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Seeking tourists, India launches makeover campaign

The government boosted its tourism budget by $66 million this year.

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Mary Gilbert would love to visit India, but she hesitates.

"I have very mixed impressions of India," says the small-business owner from Cincinnati. "I would want to go to see the beauty. And I'd like to experience the culture." But then her reservations, like those of many Westerners, bubble to the surface: health concerns, difficult living conditions, and poverty.

It's an image India - one of the world's fastest-growing economies, and a nuclear power eager for a permanent seat in the United Nations Security Council - wants to shake off. Going on a major makeover offensive, the country jacked up its tourism budget from Rs.500 crore ($116.3 million) last year to Rs.786 crore ($182.79 million) this year.

"We're seeing tourism as a major area for employment and development," says Rajeev Talwar, director-general of the Indian Ministry of Tourism. Mr. Talwar is confident that the jobs and wealth tourism creates will efface India's searing pictures of poverty. "There's no better industry than tourism to provide employment in every corner," he says. According to the World Travel and Tourism Council, the travel and tourism industry in India is expected to generate $121.4 billion in economic activity and 26 million jobs by 2015.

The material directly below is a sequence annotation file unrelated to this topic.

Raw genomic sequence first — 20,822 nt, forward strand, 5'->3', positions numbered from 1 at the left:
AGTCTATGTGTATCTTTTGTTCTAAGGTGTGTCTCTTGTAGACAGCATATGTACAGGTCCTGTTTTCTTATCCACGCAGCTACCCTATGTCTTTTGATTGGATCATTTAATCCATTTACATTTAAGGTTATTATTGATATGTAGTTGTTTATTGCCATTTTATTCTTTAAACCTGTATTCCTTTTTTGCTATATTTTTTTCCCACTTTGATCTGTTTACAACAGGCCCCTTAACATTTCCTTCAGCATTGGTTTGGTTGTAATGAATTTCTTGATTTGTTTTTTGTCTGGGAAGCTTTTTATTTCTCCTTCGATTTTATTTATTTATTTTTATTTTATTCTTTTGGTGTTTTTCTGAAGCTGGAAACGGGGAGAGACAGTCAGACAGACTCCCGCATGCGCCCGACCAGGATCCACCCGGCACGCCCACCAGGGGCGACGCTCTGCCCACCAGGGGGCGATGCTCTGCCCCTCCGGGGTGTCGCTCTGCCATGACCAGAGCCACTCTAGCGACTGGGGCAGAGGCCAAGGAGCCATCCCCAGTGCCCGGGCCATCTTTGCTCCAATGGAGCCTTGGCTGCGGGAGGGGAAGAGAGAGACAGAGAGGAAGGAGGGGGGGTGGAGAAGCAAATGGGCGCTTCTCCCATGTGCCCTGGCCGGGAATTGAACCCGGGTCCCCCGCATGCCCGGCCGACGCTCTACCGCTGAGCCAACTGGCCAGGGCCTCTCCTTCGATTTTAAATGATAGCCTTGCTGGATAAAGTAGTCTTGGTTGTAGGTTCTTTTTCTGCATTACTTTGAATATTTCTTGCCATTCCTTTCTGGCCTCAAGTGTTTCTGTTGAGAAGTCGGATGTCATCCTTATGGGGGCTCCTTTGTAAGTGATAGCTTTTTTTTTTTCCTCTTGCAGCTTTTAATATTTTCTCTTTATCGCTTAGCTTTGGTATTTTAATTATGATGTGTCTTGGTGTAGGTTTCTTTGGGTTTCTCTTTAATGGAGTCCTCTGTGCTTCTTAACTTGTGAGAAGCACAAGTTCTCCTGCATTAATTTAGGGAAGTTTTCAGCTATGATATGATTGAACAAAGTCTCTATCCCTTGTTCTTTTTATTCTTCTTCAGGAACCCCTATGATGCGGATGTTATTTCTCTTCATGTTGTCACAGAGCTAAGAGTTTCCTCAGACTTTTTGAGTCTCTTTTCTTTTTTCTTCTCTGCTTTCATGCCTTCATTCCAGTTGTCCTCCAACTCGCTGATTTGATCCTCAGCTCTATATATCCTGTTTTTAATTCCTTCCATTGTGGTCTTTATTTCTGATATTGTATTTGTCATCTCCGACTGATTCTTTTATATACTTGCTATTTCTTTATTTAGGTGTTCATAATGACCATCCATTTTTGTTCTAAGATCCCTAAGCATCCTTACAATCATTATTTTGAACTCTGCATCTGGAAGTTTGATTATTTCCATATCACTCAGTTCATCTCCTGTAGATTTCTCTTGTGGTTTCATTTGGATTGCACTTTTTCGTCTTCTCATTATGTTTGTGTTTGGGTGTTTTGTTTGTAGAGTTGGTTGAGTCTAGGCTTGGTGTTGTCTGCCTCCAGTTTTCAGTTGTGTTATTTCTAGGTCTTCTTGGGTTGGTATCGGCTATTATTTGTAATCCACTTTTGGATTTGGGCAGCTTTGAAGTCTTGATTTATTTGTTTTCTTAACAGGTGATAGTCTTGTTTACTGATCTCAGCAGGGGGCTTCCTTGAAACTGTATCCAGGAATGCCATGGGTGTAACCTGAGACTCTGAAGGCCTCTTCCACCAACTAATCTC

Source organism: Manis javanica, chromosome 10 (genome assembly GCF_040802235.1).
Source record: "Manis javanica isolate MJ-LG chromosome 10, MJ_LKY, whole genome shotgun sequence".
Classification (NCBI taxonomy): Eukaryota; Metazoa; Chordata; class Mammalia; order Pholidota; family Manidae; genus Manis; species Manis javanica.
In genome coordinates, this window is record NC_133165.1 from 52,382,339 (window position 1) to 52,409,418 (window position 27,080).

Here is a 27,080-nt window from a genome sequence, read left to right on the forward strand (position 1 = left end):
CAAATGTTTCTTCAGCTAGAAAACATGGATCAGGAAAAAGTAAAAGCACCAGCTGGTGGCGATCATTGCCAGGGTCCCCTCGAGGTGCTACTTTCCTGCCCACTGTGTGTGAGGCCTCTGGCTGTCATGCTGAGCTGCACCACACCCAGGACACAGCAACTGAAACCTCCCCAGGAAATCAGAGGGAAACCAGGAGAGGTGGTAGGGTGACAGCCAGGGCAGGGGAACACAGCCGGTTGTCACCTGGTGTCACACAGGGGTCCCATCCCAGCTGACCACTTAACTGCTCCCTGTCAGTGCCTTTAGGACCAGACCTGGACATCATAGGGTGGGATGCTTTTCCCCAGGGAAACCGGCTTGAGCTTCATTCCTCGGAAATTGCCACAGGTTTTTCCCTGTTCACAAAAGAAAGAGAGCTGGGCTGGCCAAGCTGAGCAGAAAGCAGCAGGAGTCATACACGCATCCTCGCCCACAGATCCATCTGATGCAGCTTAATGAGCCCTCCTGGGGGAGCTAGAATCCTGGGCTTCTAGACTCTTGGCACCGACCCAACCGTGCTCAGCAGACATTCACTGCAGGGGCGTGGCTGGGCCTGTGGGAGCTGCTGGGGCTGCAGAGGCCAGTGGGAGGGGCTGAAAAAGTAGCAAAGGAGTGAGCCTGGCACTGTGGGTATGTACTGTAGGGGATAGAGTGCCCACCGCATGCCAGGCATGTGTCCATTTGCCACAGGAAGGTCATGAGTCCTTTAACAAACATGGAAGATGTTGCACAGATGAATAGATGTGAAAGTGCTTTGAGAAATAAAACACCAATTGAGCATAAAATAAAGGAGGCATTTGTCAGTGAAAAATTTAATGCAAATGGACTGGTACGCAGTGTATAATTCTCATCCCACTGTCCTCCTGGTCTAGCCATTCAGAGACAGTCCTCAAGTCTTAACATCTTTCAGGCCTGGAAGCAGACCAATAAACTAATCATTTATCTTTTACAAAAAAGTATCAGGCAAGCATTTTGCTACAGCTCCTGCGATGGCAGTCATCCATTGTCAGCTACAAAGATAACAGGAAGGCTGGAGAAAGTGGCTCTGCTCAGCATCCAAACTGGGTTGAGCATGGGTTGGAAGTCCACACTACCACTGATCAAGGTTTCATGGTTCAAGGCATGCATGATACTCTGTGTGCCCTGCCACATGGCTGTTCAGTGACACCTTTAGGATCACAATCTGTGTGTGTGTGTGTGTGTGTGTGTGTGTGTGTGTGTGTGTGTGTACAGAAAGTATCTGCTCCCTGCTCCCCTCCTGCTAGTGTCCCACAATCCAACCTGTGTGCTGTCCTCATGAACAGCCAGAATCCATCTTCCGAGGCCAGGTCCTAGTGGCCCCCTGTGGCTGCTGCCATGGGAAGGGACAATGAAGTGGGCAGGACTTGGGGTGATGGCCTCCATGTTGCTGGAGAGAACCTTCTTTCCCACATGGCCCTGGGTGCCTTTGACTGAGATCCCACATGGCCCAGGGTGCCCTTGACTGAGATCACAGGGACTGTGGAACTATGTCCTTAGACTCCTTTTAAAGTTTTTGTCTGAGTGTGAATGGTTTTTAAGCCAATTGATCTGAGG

Indian President Abdul Kalam has set the country a target of luring 15 million foreign tourists per year in five years - an ambitious jump from the 3.7 million visitors India welcomes each year.

India has budgeted $674.4 million for tourism over a five-year period from 2002-2007 - $250 million of which has already been spent. Prior to 2002, the tourism budget was just $23.25 million per year, according to the Planning Division of the Indian Ministry of Tourism.

How much progress?

Despite increases in the budget, there hasn't been "much progress," according to Tej Vir Singh, director of the Center for Tourism Research and Development in Lucknow. "In the last three to four years, we haven't been able to go beyond that [figure of] 3.7 million [tourists].


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